Chipping Norton is a small market town on the highest point of the Cotswolds and was host to a very special guitar event last night.
The Chipping Norton Theatre in Oxfordshire celebrated its 40th anniversary by putting on a first showing of Henry Astor’s film, Aubade, followed by a short concert by one of the subjects of the film, XueFei Yang.
The other people involved were the composer, Bill Lovelady, who has written a piece for the film (the eponymous Aubade) and famous luthier and local resident of Chipping Norton, Paul Fisher, who was specially honoured in the film, showing him making his very last guitar – a beautiful and fantastic creation of lacewood with a Nomex double top. In the film, Paul spoke at length about most guitarists’ reticence to embrace new materials and the fresh approach to sound that one could achieve with an open mind, not bound by fashion or tradition.
The theatre was full and a-buzz with anticipation. All the seats had sold out within a day of tickets going on sale. The audience were wonderfully sympathetic during the showing – laughing, gasping and applauding. It was quite an event and a wonderful tribute to the three artists involved. I sat next to Paul throughout this and could tell he was delighted.
After a short interval, Fei came on and played Aubade by Bill Lovelady, Asturias by Albeniz, Spring Breeze in my arrangement, Yi Dance arranged by Fei and Carnival of Venice by Tarrega (to help us get over the rainy weather, she said).
The playing was flawless and Fei’s musicality was a given. The audience had no doubt about the musical intention of each number and we were transported to a world of beautiful sounds and near reckless bravado. A gem of a performance.
Henry Astor will bring out a DVD of the film at some point and also has plans to repeat the film showing and performance – Oxford, Edinburgh and London were mentioned. I think the format worked very well, and the personalities of all involved made this memorable experience with just the right amount of showmanship without a hint of self aggrandisement.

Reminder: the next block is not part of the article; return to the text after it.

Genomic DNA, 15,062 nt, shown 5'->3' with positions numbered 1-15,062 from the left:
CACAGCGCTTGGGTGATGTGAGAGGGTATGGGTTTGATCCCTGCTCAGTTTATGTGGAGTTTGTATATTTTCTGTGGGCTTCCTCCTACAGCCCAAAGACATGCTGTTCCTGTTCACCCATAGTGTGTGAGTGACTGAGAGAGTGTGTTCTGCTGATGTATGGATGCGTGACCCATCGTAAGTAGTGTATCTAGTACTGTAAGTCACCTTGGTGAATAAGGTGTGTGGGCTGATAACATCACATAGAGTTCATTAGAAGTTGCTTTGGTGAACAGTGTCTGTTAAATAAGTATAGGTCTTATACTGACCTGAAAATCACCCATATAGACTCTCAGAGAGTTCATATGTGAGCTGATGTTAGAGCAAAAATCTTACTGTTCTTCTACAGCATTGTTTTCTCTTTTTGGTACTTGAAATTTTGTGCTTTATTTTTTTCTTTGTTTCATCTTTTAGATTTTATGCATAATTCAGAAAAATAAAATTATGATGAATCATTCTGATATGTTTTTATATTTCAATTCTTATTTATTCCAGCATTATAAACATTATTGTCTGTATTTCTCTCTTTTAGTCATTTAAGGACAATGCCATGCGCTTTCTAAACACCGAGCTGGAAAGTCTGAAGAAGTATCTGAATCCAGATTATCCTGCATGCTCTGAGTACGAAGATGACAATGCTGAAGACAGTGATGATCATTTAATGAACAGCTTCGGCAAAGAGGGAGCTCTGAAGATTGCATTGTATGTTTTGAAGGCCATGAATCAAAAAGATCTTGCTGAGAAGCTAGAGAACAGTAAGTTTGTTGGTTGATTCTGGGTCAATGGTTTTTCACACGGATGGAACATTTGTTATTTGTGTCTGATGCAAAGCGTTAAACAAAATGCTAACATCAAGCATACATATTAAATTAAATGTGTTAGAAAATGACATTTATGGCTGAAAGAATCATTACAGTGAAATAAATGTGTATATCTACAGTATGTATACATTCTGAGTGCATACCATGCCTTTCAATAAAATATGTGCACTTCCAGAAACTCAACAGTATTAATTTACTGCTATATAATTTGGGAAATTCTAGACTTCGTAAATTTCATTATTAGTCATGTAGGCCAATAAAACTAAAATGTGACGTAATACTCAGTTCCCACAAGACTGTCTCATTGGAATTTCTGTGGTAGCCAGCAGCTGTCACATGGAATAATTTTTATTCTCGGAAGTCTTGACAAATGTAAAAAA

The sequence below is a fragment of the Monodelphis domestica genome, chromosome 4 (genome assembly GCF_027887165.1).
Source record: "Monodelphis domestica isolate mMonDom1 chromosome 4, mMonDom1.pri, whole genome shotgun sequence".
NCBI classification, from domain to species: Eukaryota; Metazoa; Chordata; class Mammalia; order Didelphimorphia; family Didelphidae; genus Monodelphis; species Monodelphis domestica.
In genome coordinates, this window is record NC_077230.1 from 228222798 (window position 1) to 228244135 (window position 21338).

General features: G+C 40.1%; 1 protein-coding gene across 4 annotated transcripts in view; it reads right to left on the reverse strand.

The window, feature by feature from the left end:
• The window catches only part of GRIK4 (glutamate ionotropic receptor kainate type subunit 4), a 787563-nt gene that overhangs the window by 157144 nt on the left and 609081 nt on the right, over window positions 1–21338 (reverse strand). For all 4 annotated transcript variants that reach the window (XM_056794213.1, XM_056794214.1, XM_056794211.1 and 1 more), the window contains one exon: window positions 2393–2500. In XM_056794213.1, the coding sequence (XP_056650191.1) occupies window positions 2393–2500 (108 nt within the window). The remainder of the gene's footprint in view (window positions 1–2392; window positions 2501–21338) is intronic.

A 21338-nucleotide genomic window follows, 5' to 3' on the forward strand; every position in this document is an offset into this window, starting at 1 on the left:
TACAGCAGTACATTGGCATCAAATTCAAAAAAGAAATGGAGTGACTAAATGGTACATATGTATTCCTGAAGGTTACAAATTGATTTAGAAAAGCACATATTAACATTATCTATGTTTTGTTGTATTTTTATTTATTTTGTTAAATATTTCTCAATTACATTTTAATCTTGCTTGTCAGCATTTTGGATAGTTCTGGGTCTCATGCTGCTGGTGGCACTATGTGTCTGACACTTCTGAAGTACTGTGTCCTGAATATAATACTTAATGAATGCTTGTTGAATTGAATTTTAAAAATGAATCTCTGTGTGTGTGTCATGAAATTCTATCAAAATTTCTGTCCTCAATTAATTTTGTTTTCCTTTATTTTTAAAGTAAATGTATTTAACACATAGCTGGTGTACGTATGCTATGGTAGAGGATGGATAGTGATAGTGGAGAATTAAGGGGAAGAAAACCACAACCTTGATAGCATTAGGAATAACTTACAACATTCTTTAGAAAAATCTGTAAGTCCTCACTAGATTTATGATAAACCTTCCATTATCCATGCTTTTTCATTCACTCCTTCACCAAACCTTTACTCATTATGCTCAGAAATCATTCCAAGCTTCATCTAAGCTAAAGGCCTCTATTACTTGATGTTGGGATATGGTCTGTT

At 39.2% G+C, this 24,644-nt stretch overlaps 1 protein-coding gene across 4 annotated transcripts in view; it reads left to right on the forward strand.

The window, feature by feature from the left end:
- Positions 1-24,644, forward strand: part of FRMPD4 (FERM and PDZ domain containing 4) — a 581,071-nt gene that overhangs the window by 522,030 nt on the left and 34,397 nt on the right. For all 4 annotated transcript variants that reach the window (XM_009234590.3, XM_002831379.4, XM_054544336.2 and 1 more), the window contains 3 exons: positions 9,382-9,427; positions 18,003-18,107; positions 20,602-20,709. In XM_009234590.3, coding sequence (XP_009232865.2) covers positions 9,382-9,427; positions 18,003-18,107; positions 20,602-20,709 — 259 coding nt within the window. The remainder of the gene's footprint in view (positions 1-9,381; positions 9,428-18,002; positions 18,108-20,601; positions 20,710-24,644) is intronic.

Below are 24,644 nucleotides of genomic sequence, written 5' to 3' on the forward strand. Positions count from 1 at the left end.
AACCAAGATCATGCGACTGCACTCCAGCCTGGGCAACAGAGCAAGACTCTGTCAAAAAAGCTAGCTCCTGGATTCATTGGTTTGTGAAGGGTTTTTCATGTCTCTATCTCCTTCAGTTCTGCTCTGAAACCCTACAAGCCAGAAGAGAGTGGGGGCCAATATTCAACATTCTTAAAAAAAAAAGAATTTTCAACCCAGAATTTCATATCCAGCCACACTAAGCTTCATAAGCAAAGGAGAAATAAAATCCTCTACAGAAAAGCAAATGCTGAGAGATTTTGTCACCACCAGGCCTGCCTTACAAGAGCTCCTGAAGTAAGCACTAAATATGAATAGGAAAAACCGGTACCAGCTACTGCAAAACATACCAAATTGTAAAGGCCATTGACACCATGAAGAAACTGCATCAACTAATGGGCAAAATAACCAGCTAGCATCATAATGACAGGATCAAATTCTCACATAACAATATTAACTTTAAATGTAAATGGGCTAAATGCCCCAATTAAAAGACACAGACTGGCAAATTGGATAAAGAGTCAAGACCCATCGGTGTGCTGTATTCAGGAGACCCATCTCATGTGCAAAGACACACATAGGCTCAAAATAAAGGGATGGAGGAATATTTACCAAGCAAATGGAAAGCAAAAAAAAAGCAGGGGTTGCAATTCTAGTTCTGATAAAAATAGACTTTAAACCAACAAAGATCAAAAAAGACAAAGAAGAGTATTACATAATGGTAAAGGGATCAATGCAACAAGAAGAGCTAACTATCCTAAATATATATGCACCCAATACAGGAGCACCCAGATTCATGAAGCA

The work of the luthier, composer and performer was what came to the fore. It was good to see the creative talents of the artists combining to make something which gives such a lot to the world of the guitar.
Wonderful, refreshing and very much in the spirit of Paul Fisher. As Fei remarked, “The guitar is like Paul” – straightforward, slightly restrained, but with a wonderful depth.
In attendance at the reception beforehand were John Mills, Cobie Smit, Amanda Cook, Adrian Azuelo, Oren Myers and many of Paul’s local friends. There was a small exhibition selected from Paul’s 1400 plus guitars which he has produced during his career.
Unfortunately the guitar press was not much in evidence – they missed a unique event in our microcosmic world.
It was a great celebration and good fun too! I was honoured to be part of the celebration.
Here are some photos of the event (after the break…)
Click to enlarge, arrows left and right
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See the pictures on Picasa.
And the trailer to the film again